Wednesday, March 23, 2005


The latest issue of National Review the magazine had an article about insurance.

I find many people do not understand what insurance is about. Insurance is essentially selling risk. Put in plainer terms it is gambling. You place a bet a bad thing is going to happen and the insurance company bets nothing bad is going to happen.

Now let us say The New England Patriots are going to play the The Einstein Middle School Ruffians. Who in their right mind would bet on the Ruffians? Now, gamblers have devised schemes to make the betting spread out a bit, in football the common method is the spread. In other sports odds are used. Without a spread no one would bet on the Ruffians.

Essentially in gambling there must be uncertainty to the outcome. If the outcome is uncertain then you can find people to bet on the outcome whether it be cockroach races, horse races, or football games.

So to it is with insurance. Uncertainty is key in the insurance markets. Now, some may point out actuaries have all this stuff figured out and this is true to a point. Put 1000 people of a given demographic in the room and the actuaries will be able to come up with some interesting and amazingly accurate predictions. However, when one person comes to an insurance agent then that predictive power is much less. That is the actuaries may say 10 people in the room (of 1000) will have a traffic accident in the next six months they will be hard pressed to say which 10. So individually speaking we are still dealing with uncertainty.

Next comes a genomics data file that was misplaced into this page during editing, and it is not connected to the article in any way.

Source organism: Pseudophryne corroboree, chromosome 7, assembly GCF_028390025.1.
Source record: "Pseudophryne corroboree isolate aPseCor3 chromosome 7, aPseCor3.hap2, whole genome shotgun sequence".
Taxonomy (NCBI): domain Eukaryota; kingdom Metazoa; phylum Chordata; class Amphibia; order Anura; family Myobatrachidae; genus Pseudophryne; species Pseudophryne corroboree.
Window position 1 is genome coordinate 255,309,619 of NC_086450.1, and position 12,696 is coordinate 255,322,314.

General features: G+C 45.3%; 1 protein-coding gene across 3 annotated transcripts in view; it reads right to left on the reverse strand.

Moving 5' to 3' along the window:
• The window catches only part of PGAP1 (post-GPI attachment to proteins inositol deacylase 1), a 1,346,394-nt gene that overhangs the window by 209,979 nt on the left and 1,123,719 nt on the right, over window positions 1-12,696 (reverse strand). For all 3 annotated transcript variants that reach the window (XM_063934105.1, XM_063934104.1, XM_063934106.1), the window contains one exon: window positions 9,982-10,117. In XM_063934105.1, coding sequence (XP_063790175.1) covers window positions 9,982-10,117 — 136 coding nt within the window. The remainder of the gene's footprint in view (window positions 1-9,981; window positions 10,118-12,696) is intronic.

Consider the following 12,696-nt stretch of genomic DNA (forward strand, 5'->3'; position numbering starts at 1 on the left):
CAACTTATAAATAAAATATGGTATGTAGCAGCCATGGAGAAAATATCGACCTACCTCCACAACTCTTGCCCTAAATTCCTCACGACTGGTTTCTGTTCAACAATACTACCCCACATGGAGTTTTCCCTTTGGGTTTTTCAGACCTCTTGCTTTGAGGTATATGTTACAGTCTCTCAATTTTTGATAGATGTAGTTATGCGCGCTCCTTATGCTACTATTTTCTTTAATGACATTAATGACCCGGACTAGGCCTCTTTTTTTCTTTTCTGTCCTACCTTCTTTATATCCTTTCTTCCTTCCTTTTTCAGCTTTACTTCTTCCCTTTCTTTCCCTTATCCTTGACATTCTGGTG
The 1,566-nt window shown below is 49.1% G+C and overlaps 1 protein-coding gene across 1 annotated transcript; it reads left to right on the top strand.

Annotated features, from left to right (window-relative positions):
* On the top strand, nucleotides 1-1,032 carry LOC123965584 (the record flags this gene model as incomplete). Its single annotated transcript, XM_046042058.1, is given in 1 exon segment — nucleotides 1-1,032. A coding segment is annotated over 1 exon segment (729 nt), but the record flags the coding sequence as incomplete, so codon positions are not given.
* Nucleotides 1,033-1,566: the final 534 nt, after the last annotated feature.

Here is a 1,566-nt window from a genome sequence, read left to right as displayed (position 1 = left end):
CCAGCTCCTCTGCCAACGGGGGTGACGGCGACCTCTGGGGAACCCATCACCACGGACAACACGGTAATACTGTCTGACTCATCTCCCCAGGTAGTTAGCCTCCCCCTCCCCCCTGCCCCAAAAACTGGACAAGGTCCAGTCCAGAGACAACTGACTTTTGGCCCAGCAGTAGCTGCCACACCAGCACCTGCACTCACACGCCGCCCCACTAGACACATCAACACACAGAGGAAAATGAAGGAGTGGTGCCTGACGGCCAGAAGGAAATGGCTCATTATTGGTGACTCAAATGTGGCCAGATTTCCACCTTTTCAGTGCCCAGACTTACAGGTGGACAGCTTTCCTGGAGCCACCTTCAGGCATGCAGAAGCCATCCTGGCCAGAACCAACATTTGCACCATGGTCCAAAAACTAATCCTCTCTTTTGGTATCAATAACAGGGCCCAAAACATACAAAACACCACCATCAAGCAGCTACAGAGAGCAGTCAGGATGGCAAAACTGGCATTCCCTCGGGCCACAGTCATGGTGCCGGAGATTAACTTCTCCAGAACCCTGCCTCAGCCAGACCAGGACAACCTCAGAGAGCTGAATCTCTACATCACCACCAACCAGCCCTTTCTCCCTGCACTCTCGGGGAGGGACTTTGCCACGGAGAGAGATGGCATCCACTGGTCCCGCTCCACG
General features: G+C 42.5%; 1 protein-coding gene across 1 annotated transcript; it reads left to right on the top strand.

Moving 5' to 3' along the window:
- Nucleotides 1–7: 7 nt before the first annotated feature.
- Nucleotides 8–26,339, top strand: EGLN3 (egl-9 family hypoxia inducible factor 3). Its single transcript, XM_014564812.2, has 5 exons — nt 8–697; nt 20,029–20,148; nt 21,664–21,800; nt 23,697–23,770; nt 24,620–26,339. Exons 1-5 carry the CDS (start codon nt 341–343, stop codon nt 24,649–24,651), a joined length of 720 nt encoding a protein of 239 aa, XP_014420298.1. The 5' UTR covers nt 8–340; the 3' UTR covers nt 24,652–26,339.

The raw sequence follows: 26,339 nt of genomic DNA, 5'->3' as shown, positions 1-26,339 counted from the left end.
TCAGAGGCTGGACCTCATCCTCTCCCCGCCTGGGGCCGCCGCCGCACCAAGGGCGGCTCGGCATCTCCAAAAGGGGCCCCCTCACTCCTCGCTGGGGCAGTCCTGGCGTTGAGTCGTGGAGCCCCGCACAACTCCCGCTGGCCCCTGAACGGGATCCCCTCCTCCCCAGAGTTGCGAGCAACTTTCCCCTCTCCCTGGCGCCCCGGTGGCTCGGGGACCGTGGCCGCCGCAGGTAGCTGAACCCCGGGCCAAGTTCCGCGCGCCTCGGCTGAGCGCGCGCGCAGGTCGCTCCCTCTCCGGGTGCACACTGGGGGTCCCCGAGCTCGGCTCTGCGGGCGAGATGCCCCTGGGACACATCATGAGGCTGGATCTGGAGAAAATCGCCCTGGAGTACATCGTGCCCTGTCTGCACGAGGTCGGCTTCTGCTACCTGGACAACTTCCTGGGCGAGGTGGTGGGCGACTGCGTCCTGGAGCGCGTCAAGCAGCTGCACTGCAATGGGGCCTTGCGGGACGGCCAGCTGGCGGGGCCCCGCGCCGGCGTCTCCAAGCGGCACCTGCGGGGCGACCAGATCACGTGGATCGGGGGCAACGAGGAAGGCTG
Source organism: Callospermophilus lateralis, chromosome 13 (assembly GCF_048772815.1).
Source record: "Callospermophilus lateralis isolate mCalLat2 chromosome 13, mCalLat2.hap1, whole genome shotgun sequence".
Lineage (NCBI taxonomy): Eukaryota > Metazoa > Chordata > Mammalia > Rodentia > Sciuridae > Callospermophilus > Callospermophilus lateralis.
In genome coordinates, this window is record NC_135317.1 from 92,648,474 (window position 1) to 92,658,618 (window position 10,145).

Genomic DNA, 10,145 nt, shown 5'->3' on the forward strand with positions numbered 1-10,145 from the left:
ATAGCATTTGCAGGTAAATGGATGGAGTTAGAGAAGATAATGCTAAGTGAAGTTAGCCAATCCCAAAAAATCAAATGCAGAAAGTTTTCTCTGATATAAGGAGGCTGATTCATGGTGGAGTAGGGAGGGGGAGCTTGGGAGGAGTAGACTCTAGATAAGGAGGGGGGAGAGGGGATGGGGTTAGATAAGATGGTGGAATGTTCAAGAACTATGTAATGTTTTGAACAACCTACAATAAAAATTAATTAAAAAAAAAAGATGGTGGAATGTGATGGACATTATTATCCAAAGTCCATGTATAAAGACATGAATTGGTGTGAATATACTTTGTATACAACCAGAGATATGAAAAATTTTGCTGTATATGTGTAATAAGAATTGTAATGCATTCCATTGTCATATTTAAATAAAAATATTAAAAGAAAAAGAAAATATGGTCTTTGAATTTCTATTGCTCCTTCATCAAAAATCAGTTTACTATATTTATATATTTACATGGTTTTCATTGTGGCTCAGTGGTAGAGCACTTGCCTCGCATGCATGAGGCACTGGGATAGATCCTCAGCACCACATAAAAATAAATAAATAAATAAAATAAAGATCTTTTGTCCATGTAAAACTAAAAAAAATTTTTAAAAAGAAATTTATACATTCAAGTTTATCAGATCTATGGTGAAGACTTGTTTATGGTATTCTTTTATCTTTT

The two cases below are considered without the application of odds or a spread.

Now let us revisit football. Let us start off with a more reasonable game. Let us say my Beloved Packers vs. the detestable Minnesota Viqueens (Vikings). Who is going to win the game? This is a pretty even contest (or at least more so than the Patriots vs. The Ruffians) so there is going to be all sorts of people in this market. My guess is contracts for a Packer win will sell fairly easily as well as contracts for a Packer loss. In the end the contracts (bets) should be close to balancing each other out and the market maker (bookie) should make out with a modest income based on trading fees (grease).

Now let us look at the Patriots vs. The Ruffians. Obviously the only contracts to be sold are going to be Patriot winning contracts. So the foolish market maker that sells Patriot vs. Ruffian contracts is going to lose money. Why? Who in their right mind would buy a Patriots lose to the Ruffians?

This is what The National Review article is trying to relate. In certain markets malpractice insurance is a Patriots vs. the Ruffians with the trial lawyers the Patriots and the doctors the Ruffians. Write a malpractice contract for a doctor where the trial lawyers are especially powerful and you lose. It isn't a matter of greed or any such thing it is matter of survival.

What happens when the malpractice insurance is exorbitantly expensive or non-existent? Doctors, hospitals, and clinics either charge much more or close up and move. This is why we need tort reform.